Microfluidic chip in the Precision NanoSystem (Image credit: PNI)
Vancouver-based biotech firm Precision NanoSystems Inc. (PNI) has created a tabletop device that produces “self-assembling” molecules that carry drugs and gene therapies directly into the cells of the human body.
Using the unique physics of fluids at the nano-scale, the NanoAssemblr combines active ingredients — such as therapeutic strands of DNA or RNA — with complementary particles such as fatty molecules to form a kind of armoured transport. The active ingredients are encapsulated until they reach their target.
Nanomedicines were originally developed to deliver toxic molecules directly to the site of disease, such as a tumour, but not anywhere else in the body, said Pieter Cullis, director of the NanoMedicines Research Group at the University of B.C.
“That way, the drug doesn’t make you throw up or lose your hair,” he said.
But the technology has exciting applications in genetic medicine, protecting and delivering swatches of genetic material with great precision, even to a particular location within particular cell types.
“Like FedEx,” said CEO James Taylor.
Genetic medicine can turn genes on and off very specifically, for instance to stop the uncontrolled reproduction of cancer cells.
“The big challenge is getting those pieces of genetic material into cells to have their effect,” he said. “Nanomedicines are the leading technology that enables that to happen.”
Until recently, creating molecules capable of transporting gene therapies into cells has been extremely unreliable, even in tiny amounts.
“It was really hit and miss,” Cullis said. “Sometimes you’d get big molecules, sometimes small.”
But all that changed in a chance conversation between Cullis and physicist Carl Hansen, who would also become a scientific co-founder of the company.
“We were talking about something else, but I was frustrated with the standard mixing techniques and I absent-mindedly brought it up,” said Cullis. “It was completely serendipitous.”
Hansen suggested that microfluidic mixers could not only control molecule assembly and particle size, it could do so in useful volumes.
“Carl (Hansen) built a mixer and when we tried making microfluidic particles it worked like a charm,” said Cullis. “These kinds of medicines are becoming increasingly popular, so we thought we had a product that the field would snap up. It turns out we were right.”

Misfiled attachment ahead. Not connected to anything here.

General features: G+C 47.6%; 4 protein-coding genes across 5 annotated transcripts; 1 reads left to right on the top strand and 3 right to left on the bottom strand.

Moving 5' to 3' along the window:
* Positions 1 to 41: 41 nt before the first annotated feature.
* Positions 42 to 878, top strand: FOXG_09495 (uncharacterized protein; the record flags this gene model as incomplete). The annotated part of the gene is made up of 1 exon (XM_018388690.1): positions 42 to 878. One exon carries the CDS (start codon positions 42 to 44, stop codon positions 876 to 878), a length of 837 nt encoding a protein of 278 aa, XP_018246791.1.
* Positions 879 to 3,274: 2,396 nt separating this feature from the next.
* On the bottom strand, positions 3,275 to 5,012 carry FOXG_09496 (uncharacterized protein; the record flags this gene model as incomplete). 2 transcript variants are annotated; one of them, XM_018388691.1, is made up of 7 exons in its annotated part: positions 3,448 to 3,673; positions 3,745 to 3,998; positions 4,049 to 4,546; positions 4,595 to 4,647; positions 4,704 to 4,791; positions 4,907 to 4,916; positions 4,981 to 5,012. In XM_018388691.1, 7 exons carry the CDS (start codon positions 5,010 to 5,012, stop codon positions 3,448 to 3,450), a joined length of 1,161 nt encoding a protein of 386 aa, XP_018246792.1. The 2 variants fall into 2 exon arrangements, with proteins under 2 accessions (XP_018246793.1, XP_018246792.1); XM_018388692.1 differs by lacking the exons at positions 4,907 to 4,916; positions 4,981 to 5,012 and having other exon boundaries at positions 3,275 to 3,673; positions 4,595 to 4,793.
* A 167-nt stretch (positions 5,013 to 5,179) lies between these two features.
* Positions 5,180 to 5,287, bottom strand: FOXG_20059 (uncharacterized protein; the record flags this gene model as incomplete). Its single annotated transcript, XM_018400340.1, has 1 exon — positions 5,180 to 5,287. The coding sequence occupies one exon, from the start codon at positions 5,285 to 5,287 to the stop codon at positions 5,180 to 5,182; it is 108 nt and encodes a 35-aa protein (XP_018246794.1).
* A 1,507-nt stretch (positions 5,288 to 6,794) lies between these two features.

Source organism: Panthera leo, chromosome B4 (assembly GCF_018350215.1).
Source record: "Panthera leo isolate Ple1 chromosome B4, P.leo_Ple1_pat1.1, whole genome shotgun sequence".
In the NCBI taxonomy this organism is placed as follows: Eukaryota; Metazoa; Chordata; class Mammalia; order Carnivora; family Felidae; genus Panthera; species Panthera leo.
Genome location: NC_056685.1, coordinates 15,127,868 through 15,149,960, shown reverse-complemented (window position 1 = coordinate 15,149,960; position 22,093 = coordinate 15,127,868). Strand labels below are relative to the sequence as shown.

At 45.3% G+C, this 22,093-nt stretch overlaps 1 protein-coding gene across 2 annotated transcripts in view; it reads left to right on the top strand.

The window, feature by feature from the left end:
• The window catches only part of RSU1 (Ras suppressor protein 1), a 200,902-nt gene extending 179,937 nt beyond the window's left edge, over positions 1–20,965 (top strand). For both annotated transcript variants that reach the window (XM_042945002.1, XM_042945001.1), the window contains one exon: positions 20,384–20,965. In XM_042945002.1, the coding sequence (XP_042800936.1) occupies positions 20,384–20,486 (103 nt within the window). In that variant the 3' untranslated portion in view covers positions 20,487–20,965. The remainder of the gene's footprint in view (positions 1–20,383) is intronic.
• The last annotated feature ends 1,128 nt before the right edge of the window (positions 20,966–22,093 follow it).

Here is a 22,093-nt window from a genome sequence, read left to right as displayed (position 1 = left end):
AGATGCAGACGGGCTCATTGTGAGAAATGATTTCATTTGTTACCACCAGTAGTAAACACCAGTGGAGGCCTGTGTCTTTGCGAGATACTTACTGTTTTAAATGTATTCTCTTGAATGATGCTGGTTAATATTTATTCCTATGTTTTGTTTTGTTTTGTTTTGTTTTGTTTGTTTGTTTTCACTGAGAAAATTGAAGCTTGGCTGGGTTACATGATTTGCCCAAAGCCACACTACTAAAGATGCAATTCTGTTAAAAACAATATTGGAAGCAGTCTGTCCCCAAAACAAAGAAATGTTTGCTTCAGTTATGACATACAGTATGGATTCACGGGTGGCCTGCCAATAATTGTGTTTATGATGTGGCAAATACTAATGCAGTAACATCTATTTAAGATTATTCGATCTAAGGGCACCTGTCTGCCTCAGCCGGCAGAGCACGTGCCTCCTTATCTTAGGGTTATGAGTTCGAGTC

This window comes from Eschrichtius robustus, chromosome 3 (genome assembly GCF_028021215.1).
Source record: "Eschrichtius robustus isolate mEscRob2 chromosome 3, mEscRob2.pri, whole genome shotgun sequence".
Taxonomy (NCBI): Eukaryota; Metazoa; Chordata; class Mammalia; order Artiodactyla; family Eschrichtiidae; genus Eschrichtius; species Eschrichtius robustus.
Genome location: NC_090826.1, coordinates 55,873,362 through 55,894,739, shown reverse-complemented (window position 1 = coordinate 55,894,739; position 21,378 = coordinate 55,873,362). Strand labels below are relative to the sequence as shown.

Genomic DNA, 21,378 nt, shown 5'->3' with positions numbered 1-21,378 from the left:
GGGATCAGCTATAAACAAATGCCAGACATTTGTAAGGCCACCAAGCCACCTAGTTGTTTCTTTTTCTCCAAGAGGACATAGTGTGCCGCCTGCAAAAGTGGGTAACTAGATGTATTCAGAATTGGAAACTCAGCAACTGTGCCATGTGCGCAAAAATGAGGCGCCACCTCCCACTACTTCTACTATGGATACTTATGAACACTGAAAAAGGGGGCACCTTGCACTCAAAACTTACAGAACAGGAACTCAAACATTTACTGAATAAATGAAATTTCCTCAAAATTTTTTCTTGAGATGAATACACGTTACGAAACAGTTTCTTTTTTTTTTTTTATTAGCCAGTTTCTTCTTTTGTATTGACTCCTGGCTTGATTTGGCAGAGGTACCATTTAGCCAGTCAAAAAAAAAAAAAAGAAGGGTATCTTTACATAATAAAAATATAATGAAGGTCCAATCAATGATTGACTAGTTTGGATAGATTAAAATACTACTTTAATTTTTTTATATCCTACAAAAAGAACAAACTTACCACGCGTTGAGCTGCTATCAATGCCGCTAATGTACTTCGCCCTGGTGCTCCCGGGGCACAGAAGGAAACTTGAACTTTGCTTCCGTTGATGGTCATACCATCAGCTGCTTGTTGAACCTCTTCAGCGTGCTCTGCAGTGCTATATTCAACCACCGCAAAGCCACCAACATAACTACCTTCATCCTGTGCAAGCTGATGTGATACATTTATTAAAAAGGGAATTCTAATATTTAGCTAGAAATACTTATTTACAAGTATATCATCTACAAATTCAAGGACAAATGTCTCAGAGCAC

PNI’s NanoAssemblr is capable of creating dozens of different drug candidate molecules — in a variety of different formulations and even different molecule sizes — all in a day.
Cullis is using his machine to make large molecules called short interfering RNA that mimic the action of molecules that the body uses to regulate the action of genes.
Microfluidic mixing massively extends the size range of molecules that can be used as medicines, he said. Small molecules can easily penetrate cells, while others hundreds of thousands of times larger can be designed for other functions.
PNI has 70 machines in the field in 18 countries, most of them in the hands of pharmaceutical firms and university labs, all delivered with a minimal staff from a commercial space on the University of British Columbia. But the firm is now poised for rapid expansion with $13.4 million in private financing from several biotech venture capital firms and handful of individual investors.
As part of the deal, Andy Schwab, Founder and managing partner of 5AM Ventures, Deval Lashkari, senior partner of Telegraph Hill Partners, Andrew Booth, CFO Stemcell Technologies, and Joe Victor, CEO of Startide Sciences, will join existing co-founding directors James Taylor and Dan Nixon on the company’s Board. Victor will take the role of executive chairman.
UBC’s commercial spinoff office filed patents for the enabling technology and licensed it back to the company upon start-up.
One of the chief selling points of the PNI system is its ability to scale up production of a drug from the very small amounts needed for initial testing to larger volumes required for clinical trials and commercial production.
“We deploy the technology as a suite of instruments that the end user uses to develop drug candidates and they may do many many iterations to find the right combinations and molecules,” said Taylor.
For larger amounts, the same nano-scale microfluidic mixing vessels used to create the candidate molecules are duplicated many times over and run in parallel.
“Usually, companies have to re-engineer their process at each increase in volume, so that is a big-value proposition for our users,” he said.
Several new drugs developed with the system are entering clinical trials, according to Taylor.
But because the machines have only been available since 2013, it may be many years before the first drugs created through PNI’s microfluidics technology reach the market.
New drugs often take up to a decade to get through clinical trials and regulatory approval.